Spider-Man and the Hulk notwithstanding, the X-Men have been Marvel Comics' big attraction for more than two decades. Trouble is, the X universe's continuity has grown so convoluted, moviegoers turned on by the first film were then turned off by the comics. Marvel has since made its numerous ''X-Men'' titles more accessible. So, if ''X2: X-Men United'' has you looking for a comic-book fix, here's where you'll find the goods.
''NEW X-MEN'' Although no stranger to superheroes, postmod Scottish scribe Grant Morrison is cast somewhat against type here -- with impressive results. A recent issue has telepath Jean Grey learning that her man Cyclops has been psychically shtupping another woman -- hardly heroic, but page-turningly bitchy stuff.
''ULTIMATE X-MEN'' Launched after the first X-movie, ''Ultimate'' offers a streamlined, screen-influenced version. Writer Mark Millar will take advantage of this freedom by, say, recasting Cyclops and Wolverine as bitter rivals; with none of their usual ties binding them, Wolverine gets jealous, and hapless Cyke winds up with multiple compound fractures.
''UNCANNY X-MEN'' The title that started it all has been around since 1963 -- and at times reads like it. But it sure doesn't look like it lately, thanks to newly imported Japanese artist Kia Asamiya, until now a virtual unknown Stateside. Asamiya's manga-honed style is ''eXotic'' with a capital...well, you know.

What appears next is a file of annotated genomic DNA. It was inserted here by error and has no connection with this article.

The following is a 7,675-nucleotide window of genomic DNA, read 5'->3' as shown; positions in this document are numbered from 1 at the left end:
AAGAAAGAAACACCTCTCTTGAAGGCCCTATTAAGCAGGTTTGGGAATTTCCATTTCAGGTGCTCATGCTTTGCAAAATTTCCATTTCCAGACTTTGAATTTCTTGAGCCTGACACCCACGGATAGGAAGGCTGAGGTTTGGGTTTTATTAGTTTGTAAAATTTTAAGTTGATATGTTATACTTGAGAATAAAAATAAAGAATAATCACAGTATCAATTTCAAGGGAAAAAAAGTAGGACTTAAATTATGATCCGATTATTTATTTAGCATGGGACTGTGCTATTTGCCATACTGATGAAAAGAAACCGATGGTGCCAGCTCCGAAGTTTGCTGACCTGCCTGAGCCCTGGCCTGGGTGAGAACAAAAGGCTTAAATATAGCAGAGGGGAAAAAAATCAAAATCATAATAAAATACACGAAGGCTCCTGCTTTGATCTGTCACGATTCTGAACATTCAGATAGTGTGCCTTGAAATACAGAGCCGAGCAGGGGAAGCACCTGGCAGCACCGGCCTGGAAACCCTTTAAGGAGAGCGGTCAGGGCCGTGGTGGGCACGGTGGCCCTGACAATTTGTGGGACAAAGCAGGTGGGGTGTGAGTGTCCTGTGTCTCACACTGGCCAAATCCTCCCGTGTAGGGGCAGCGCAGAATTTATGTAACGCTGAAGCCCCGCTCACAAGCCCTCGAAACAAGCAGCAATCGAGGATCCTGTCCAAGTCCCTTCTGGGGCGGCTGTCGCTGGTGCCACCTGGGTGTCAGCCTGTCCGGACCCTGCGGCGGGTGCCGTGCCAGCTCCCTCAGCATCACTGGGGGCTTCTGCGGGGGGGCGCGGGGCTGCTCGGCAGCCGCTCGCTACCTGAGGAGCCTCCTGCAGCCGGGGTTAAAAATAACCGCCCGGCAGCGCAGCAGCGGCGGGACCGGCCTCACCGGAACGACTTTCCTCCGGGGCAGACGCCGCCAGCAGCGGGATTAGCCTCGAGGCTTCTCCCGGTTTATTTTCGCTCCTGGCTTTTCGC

X-CETERA One of the earliest graphic novels, 1982's ''X-Men: God Loves, Man Kills'' introduced ''X2'''s antimutant crusader, William Stryker (a somewhat altered version of the character is played by Brian Cox in the new film). Recently reprinted, seminal ''X-Men'' writer Chris Claremont's story is a look at an evolving medium; quaint thought bubbles mix with images of executed mutant children.
Upcoming issues of the ongoing monthly ''X-Treme X-Men'' will feature a sequel, which is a slicker, quicker-paced tale than its predecessor, but clearly still Claremont, who's always written the X-Men as both pulp heroes and high-minded metaphors for the evils of intolerance.
To catch him at his best, check out a paperback collection of his ''Dark Phoenix Saga,'' with the X-Men's signature artist John Byrne. You'll finally understand those cryptic ''X2'' references to Jean Grey's slow-boiling dark side -- and get a clue as to what was floating underwater in the film's finale.